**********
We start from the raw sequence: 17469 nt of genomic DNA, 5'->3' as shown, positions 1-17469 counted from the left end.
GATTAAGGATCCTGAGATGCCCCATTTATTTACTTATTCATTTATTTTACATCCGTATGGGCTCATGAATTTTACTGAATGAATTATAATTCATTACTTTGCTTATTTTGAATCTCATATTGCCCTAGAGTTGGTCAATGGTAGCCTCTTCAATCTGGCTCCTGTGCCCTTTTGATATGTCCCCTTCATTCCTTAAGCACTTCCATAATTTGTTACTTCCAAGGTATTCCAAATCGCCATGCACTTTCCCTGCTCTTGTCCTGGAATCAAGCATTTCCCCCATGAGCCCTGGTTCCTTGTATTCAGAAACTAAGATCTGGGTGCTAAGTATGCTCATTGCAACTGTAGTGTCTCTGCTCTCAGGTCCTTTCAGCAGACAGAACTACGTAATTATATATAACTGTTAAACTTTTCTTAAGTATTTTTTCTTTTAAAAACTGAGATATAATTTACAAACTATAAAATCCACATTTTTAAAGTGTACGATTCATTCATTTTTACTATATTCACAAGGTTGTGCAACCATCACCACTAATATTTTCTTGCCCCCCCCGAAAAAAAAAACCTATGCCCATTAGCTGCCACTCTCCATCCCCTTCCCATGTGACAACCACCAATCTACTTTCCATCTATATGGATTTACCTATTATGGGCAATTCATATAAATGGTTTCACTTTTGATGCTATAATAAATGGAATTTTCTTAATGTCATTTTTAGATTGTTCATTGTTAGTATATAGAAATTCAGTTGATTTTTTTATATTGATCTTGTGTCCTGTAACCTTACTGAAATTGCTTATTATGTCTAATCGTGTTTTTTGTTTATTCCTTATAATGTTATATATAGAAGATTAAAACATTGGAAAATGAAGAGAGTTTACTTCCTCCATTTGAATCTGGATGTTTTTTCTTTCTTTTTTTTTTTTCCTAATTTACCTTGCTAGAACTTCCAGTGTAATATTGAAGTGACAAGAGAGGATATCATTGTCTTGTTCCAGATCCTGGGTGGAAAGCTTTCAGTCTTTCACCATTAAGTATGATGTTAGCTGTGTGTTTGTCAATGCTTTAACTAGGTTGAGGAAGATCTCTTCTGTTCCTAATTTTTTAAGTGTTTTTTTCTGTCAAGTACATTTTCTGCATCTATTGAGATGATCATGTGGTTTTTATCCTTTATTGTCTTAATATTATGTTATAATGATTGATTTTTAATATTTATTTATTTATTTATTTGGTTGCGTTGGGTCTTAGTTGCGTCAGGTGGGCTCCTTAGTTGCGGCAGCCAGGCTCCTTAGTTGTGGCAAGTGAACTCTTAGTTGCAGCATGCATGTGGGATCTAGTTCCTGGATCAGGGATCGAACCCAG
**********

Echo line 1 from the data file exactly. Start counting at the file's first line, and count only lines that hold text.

We start from the raw sequence: 17469 nt of genomic DNA, 5'->3' as shown, positions 1-17469 counted from the left end.